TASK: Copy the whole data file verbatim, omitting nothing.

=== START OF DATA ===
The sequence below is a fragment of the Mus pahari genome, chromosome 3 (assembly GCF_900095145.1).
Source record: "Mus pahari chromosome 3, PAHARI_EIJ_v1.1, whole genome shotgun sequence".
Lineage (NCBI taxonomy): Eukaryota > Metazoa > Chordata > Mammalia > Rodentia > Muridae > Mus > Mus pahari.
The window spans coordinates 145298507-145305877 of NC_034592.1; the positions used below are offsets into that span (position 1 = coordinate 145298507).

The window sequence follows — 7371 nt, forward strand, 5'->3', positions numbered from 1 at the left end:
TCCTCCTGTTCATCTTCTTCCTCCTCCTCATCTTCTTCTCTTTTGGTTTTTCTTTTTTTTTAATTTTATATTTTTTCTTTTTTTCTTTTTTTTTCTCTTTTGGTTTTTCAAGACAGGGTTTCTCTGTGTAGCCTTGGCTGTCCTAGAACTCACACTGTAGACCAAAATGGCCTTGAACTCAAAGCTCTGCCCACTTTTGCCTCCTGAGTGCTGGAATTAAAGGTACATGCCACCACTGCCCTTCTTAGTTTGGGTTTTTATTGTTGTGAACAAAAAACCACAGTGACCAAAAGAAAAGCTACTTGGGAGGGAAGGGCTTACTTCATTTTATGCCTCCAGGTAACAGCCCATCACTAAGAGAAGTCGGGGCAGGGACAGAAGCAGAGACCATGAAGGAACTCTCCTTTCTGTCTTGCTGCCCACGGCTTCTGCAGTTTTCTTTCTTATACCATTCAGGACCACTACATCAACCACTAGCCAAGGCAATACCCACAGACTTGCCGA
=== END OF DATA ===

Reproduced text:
The sequence below is a fragment of the Mus pahari genome, chromosome 3 (assembly GCF_900095145.1).
Source record: "Mus pahari chromosome 3, PAHARI_EIJ_v1.1, whole genome shotgun sequence".
Lineage (NCBI taxonomy): Eukaryota > Metazoa > Chordata > Mammalia > Rodentia > Muridae > Mus > Mus pahari.
The window spans coordinates 145298507-145305877 of NC_034592.1; the positions used below are offsets into that span (position 1 = coordinate 145298507).

The window sequence follows — 7371 nt, forward strand, 5'->3', positions numbered from 1 at the left end:
TCCTCCTGTTCATCTTCTTCCTCCTCCTCATCTTCTTCTCTTTTGGTTTTTCTTTTTTTTTAATTTTATATTTTTTCTTTTTTTCTTTTTTTTTCTCTTTTGGTTTTTCAAGACAGGGTTTCTCTGTGTAGCCTTGGCTGTCCTAGAACTCACACTGTAGACCAAAATGGCCTTGAACTCAAAGCTCTGCCCACTTTTGCCTCCTGAGTGCTGGAATTAAAGGTACATGCCACCACTGCCCTTCTTAGTTTGGGTTTTTATTGTTGTGAACAAAAAACCACAGTGACCAAAAGAAAAGCTACTTGGGAGGGAAGGGCTTACTTCATTTTATGCCTCCAGGTAACAGCCCATCACTAAGAGAAGTCGGGGCAGGGACAGAAGCAGAGACCATGAAGGAACTCTCCTTTCTGTCTTGCTGCCCACGGCTTCTGCAGTTTTCTTTCTTATACCATTCAGGACCACTACATCAACCACTAGCCAAGGCAATACCCACAGACTTGCCGA